Almost a year and a half ago, long-time news man Paul Gates retired from WAFB, announcing to the world he had Alzheimer's disease.
A baseline evaluation done at the Pennington Institute for Dementia Research and Prevention confirmed Paul had what doctors call mild-to-moderate Alzheimer's disease.
"I knew that I was not going to have a big problem with Alzheimer's. I would not allow that," Paul said.
Despite his resolve, researchers say early onset Alzheimer's like Paul's can and often does progress quickly.
Paul's wife, Michele Gates knew what to expect, but refused to think the worst. Her optimism did not go unrewarded.
"Today he was re-evaluated and his numbers have not changed. That is really good news for us…so the disease has not progressed," Michele said.
Paul walks about five miles a day or rides his bike. Research shows exercise and taking medication exactly as prescribed can be major factors in slowing down the progression of Alzheimer's symptoms. Paul credits Michele for keeping him on task.
"One day she just told me we're going to have to get aggressive, we're going to get very very aggressive Paul...we're going to you know really work on this so that was what was done," Paul said.
The decision to get aggressive has paid off for Paul. Not only has his Alzheimer's remained mild to moderate for a year, it makes him a candidate for a new Pennington study.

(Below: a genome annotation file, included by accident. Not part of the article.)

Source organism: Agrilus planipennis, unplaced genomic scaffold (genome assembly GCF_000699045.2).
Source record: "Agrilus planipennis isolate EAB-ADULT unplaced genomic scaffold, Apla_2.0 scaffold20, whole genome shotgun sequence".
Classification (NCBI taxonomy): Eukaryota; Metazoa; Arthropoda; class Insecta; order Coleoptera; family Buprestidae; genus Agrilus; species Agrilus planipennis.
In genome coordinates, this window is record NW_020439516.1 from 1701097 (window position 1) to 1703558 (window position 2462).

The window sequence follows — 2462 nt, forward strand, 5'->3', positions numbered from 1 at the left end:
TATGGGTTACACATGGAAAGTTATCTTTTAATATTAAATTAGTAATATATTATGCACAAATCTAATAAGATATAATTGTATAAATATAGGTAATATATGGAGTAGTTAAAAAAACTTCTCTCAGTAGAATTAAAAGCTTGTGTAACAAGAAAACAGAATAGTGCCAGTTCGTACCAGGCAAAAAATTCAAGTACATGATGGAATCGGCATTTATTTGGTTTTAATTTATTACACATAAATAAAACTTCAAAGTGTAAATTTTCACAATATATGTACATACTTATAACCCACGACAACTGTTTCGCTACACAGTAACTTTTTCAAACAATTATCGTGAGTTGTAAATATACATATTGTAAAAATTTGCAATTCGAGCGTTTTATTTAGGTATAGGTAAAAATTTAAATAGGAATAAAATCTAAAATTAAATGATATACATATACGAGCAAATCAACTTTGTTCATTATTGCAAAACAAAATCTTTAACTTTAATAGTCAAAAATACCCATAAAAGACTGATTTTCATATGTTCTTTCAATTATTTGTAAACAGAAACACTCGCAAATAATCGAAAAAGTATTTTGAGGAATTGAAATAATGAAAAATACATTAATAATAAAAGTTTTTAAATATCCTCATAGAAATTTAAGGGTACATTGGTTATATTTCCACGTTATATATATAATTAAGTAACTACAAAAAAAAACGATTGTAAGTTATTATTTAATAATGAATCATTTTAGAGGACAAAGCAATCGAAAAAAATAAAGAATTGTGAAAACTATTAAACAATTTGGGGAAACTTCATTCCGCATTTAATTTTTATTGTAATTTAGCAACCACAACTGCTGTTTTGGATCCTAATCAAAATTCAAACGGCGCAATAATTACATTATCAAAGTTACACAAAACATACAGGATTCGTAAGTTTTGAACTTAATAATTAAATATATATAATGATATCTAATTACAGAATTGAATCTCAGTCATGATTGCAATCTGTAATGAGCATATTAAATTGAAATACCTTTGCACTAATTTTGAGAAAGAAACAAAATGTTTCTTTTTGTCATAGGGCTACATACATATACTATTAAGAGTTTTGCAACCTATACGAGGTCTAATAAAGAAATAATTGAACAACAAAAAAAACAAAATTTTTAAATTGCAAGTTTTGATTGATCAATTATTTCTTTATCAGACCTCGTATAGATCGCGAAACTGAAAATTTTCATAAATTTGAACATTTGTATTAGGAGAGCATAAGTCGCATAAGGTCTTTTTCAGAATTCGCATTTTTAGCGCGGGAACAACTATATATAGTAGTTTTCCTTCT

This one involves Paul adding a new medication to what he's already taking.
Dr. Jeffrey Keller heads up the research.
"There's a lot of evidence that those two drugs may work together in a very beneficial way," Dr. Keller said.
In tests with lab animals, the drugs worked better than anything currently available at slowing down Alzheimer's symptoms and in some cases--even improved them. The Pennington study aims to find out if the same is true for humans.
In the meantime, Paul has not lost his trademark sense of humor.
"I keep telling Michele, I don't have Alzheimer's," Paul said.
A tongue in cheek comment no doubt, but a good indication of just how serious Paul and Michele Gates are in their fight against Alzheimer's disease.
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